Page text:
Move In, Rent, or Sell?

Decisions also need to be made about what to do with the house itself. You might want to move in yourself, but if you and your siblings inherited together as joint owners, you might need to agree on a plan. (If you can’t agree, you may need to rely upon the court system to sort out the differing points of view.)

If you’re the one who wants to live in the home and your siblings aren’t interested, you could pay them rent or you could refinance the home into your name , paying off your siblings with an agreed-upon amount.

You could rent the house to someone else as a source of income and divide the proceeds among joint heirs. This might get complicated, though, if the renter damages the property, doesn’t pay rent and needs to be evicted, and so forth. One option is to hire a professional property manager to handle these tasks for you. You also might need to make sure there are no safety issues or address ones that exist, get a landlord insurance policy , and other tasks.

Or you could sell the house. You may need to pay capital gains tax on any increase in value that occurs between the time you inherit the property and when it’s sold. If you decide to sell, you may want to ask a real estate agent if renovations would add enough value to make them worthwhile or if the property should be sold as is.

Bringing a House Up to Date

Whether you plan to rent, sell, or move in, you might decide to renovate. To help, SoFi created a list of ideas with the potential to increase the home’s value, which include:

•   Kitchen renovations: They could range from cabinet replacements and new countertops to brand new appliances, lighting, and more. Energy-efficient appliances could provide cost savings.

•   Carpeting replacement: You could get new carpeting, hardwood floors, tile, cork, bamboo—whatever makes sense for your situation.
Bathroom updates: Remodeling the bathroom can give it a brand new look and could boost the home’s value, while water-saving toilets and low-flow faucets could save you money.

•   Landscaping and other outdoor renovations: This could include a new deck, creating a garden waterfall, and much more.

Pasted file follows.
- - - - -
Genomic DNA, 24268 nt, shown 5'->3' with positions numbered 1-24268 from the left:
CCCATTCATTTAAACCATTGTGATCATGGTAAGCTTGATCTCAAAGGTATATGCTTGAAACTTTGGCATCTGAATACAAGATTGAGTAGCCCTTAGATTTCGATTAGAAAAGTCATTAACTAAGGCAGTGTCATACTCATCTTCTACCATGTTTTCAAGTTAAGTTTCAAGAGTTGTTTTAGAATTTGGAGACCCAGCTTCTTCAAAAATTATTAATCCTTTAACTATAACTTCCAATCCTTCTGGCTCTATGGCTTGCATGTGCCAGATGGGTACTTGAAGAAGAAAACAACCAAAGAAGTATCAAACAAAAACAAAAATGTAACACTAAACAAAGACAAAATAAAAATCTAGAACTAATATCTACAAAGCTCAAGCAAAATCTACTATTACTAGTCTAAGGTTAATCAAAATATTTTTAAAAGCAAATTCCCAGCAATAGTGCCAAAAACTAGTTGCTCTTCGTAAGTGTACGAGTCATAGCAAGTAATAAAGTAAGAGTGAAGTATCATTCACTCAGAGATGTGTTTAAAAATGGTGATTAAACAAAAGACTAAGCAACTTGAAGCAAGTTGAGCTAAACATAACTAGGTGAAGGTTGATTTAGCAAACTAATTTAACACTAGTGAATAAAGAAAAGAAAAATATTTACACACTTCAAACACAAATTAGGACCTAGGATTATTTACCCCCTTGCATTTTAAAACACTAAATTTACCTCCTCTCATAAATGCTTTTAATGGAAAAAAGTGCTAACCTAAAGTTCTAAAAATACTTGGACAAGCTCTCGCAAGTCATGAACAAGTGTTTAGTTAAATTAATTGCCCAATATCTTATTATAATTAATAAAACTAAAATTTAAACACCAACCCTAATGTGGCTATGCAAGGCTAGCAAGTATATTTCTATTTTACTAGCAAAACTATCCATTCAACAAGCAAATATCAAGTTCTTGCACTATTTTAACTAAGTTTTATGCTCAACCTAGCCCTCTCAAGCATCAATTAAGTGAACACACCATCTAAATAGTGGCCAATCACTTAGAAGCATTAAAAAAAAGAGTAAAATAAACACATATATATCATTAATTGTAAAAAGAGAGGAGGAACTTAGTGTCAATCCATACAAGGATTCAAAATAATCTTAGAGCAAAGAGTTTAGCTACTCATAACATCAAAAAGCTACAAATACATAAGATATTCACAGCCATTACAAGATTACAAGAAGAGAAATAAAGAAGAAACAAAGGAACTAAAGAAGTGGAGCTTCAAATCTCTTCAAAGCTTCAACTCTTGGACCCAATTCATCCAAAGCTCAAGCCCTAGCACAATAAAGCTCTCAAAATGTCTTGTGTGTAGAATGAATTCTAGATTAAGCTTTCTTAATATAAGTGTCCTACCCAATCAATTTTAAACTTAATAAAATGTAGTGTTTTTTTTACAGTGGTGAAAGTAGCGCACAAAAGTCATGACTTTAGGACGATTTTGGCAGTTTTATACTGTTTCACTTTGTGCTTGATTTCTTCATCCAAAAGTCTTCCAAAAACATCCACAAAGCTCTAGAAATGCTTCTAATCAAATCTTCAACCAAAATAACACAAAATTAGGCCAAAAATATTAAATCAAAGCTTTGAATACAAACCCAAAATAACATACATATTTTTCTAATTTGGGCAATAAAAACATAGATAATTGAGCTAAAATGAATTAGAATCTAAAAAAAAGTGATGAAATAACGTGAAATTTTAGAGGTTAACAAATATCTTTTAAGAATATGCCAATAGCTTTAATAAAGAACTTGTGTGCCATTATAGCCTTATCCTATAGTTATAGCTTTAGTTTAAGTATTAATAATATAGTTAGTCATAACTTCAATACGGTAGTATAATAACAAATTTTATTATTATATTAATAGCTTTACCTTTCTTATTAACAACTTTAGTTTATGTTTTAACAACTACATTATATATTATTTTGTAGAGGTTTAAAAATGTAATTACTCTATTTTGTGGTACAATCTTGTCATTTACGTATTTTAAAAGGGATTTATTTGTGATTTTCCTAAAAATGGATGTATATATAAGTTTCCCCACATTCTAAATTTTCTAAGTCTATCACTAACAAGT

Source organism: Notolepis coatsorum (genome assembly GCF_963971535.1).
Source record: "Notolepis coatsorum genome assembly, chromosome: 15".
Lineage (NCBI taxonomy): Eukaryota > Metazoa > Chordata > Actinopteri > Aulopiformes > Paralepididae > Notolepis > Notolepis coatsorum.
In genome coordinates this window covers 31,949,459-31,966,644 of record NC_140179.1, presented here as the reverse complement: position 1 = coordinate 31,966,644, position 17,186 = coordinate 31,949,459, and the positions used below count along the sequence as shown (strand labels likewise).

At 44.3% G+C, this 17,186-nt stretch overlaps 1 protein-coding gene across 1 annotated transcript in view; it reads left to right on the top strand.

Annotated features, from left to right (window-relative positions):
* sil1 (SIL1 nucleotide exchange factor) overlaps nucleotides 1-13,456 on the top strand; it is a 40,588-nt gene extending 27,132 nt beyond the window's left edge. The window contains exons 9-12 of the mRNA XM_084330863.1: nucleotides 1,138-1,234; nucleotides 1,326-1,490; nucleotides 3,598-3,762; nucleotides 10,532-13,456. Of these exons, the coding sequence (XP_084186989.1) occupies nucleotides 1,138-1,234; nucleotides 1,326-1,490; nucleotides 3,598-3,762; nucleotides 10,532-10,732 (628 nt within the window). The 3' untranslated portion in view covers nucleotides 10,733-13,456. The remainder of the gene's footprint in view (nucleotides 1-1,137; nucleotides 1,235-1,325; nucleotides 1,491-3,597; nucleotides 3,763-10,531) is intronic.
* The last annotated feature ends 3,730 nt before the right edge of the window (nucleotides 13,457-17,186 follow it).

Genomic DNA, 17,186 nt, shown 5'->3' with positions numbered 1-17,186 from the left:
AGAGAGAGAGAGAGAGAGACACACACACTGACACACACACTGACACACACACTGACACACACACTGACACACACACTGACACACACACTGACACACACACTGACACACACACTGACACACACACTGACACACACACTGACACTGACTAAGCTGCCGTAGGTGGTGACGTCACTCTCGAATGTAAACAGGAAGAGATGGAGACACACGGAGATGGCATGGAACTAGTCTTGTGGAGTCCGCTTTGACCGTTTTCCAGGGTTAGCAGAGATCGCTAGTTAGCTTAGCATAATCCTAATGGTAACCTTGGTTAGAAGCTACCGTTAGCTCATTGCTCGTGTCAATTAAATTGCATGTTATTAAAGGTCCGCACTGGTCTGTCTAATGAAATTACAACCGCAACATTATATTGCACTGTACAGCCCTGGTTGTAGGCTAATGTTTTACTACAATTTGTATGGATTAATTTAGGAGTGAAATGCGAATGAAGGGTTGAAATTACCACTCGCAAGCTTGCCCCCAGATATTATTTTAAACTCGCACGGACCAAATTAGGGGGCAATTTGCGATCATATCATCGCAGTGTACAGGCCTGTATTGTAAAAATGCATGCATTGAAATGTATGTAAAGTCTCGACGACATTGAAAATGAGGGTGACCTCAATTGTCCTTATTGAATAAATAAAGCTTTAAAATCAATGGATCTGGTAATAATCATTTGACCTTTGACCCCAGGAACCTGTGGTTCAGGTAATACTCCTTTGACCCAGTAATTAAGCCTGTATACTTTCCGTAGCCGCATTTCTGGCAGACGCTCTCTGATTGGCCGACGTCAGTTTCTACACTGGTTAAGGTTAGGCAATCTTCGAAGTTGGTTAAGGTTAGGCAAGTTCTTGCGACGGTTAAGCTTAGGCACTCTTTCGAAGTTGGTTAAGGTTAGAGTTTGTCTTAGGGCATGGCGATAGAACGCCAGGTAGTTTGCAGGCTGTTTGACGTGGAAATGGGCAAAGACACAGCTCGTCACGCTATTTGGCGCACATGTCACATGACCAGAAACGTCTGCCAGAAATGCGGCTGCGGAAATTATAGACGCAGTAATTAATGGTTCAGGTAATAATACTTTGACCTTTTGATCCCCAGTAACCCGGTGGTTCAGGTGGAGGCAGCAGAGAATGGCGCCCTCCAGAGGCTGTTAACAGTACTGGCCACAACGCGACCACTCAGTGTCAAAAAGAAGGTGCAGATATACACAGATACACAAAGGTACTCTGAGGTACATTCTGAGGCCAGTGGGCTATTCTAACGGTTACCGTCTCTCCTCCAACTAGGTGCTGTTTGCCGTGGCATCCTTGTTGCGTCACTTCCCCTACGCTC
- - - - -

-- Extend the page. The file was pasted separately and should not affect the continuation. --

•   Basement finishing: You could create an extra bedroom, a game room, a second living room, or whatever else makes sense.

•   Roof and/or window replacements: The roof is what protects your home and residents from the elements, and a new roof can last 20 to 30 years . New windows can save money on energy costs, year-round.

We’ve also created suggestions to improve living space, including several ideas for DIY bookshelves that could spruce up the appearance of a room while making it easier to minimize clutter. There’s even info about a secret door bookcase (seriously!) that someone handy could make for less than $500.

Once you’ve made your improvements, you might decide that you’d like to live in this house, after all, rather than selling or renting it. You could buy out other heirs if there is enough equity in the home to pay off any liens and also give the other heirs the agreed-upon sum of money. If there isn’t, and you can make up the difference in cash, that could work as well.

Liens would be identified through a title search , which is part of refinancing a property, or you could order a title search on your own. Sometimes, surprises happen with unexpected liens being discovered, so plan enough time for this process to take place.

Refinancing With SoFi

In some circumstances, you may decide to refinance an inherited house. If the home has a mortgage, you may decide to refinance to get a better rate or to cash out some equity in the property. Or you might refinance to pay off co-heirs —this could involve a mortgaged home or one that’s free and clear. You might hear this type of refinance referred to a CashOut Refinance.

If you do decide to refinance, then applying for a mortgage refinance with SoFi is fast, easy, and convenient, and there are no hidden fees. No catch.

We invite you to find out more about refinancing your mortgage with SoFi today!

Learn More


The information and analysis provided through hyperlinks to third party websites, while believed to be accurate, cannot be guaranteed by SoFi. Links are provided for informational purposes and should not be viewed as an endorsement.
SoFi Mortgages are not available in all states. Products and terms may vary from those advertised on this site. See SoFi.com/eligibility-criteria#eligibility-mortgage for details.